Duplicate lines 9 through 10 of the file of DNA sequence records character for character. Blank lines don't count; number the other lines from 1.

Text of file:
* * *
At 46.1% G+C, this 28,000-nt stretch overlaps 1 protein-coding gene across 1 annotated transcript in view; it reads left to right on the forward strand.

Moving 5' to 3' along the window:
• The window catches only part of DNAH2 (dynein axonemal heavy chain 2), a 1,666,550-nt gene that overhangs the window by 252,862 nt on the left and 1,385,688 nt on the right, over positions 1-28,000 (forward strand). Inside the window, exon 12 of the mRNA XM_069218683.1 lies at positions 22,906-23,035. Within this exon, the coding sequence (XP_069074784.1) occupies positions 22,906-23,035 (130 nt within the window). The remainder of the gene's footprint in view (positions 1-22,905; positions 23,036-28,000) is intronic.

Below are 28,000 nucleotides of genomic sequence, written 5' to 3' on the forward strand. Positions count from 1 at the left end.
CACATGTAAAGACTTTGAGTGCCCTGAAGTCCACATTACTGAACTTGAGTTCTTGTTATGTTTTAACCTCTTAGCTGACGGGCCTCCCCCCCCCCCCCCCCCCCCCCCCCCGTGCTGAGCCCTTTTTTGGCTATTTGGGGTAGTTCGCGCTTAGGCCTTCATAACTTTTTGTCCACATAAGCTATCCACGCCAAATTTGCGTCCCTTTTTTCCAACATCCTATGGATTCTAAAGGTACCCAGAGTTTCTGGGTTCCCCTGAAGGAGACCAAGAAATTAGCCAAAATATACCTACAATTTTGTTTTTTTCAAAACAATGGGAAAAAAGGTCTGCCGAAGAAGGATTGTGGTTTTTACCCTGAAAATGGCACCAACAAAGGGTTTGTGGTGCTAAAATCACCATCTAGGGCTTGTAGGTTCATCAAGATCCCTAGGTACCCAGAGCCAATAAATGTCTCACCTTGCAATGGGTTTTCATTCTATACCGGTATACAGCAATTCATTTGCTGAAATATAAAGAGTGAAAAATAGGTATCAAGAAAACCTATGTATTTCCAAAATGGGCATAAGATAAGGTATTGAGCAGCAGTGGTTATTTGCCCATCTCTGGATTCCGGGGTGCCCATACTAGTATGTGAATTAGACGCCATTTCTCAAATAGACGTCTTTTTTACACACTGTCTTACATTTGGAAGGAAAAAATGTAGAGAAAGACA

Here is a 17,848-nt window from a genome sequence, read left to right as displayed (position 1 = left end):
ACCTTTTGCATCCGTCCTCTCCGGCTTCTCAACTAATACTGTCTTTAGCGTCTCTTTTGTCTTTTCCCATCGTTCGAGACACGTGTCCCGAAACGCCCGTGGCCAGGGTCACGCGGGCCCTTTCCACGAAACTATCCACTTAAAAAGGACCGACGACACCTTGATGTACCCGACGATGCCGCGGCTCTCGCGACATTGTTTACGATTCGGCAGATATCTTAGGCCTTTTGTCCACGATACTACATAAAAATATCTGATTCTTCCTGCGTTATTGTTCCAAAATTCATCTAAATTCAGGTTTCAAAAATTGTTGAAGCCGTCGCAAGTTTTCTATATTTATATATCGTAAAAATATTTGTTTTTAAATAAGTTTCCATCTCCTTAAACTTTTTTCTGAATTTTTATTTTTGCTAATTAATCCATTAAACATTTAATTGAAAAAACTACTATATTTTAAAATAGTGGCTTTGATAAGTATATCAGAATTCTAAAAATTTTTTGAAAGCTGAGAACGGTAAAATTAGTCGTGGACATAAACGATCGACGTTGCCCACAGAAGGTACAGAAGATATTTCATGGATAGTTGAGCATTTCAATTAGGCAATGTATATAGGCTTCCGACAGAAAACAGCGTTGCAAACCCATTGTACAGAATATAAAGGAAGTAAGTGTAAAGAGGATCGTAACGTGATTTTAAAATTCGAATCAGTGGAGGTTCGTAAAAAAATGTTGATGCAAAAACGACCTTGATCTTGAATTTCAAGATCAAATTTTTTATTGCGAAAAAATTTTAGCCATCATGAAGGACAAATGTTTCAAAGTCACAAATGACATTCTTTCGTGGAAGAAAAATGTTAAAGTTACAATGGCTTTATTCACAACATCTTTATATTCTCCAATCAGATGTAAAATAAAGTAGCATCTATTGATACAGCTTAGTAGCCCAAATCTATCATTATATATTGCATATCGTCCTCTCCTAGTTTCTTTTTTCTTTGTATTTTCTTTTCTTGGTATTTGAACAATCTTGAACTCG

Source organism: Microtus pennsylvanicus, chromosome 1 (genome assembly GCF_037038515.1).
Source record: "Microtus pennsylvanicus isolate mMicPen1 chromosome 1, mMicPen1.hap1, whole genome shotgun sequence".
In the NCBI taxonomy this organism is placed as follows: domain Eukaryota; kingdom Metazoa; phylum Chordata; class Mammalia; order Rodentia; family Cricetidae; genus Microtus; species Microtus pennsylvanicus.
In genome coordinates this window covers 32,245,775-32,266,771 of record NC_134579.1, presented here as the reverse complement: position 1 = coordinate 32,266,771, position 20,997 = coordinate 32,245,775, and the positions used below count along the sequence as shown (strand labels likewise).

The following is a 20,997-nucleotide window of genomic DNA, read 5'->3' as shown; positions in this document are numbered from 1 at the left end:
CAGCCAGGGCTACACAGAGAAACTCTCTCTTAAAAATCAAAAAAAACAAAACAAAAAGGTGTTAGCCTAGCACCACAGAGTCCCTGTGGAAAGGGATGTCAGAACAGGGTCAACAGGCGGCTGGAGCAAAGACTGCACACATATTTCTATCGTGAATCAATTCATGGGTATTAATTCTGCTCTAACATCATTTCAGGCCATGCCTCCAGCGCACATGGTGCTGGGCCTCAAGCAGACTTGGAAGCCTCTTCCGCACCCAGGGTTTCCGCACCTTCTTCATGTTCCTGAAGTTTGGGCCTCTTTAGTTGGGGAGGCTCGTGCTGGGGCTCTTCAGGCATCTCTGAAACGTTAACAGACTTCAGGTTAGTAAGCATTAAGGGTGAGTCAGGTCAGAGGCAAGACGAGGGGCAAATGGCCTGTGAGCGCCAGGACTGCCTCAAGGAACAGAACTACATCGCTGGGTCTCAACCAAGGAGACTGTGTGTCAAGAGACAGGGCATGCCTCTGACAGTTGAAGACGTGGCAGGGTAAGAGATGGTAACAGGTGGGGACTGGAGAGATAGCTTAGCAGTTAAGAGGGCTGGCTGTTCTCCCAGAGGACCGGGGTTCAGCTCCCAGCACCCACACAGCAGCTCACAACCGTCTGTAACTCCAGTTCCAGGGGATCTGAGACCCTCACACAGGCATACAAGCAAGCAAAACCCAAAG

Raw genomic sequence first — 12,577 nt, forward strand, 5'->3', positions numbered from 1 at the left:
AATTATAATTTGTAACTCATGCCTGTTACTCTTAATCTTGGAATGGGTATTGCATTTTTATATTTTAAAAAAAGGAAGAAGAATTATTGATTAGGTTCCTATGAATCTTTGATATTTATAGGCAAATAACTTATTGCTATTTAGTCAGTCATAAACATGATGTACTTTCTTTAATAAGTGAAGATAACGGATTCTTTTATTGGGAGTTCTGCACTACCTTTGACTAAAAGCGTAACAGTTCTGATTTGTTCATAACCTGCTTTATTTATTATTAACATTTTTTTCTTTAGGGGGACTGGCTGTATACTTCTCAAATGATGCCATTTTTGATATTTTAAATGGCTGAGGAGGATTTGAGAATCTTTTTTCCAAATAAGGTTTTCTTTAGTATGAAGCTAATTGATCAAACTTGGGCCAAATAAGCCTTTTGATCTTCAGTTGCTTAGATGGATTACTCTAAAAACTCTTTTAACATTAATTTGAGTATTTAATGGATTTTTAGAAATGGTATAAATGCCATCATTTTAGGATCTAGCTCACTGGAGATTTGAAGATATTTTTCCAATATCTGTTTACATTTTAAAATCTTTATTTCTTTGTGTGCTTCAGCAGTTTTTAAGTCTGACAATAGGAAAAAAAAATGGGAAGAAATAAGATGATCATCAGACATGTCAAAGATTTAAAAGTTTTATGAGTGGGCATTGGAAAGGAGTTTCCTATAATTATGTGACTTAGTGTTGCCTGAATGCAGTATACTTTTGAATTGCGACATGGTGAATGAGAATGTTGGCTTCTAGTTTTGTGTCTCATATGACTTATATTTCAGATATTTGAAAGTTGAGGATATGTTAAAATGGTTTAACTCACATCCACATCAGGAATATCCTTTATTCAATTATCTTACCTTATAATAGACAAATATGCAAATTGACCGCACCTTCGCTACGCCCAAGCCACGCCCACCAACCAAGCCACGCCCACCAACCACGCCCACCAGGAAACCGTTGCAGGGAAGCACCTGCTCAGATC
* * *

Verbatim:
Source record: "Microtus pennsylvanicus isolate mMicPen1 chromosome 1, mMicPen1.hap1, whole genome shotgun sequence".
In the NCBI taxonomy this organism is placed as follows: domain Eukaryota; kingdom Metazoa; phylum Chordata; class Mammalia; order Rodentia; family Cricetidae; genus Microtus; species Microtus pennsylvanicus.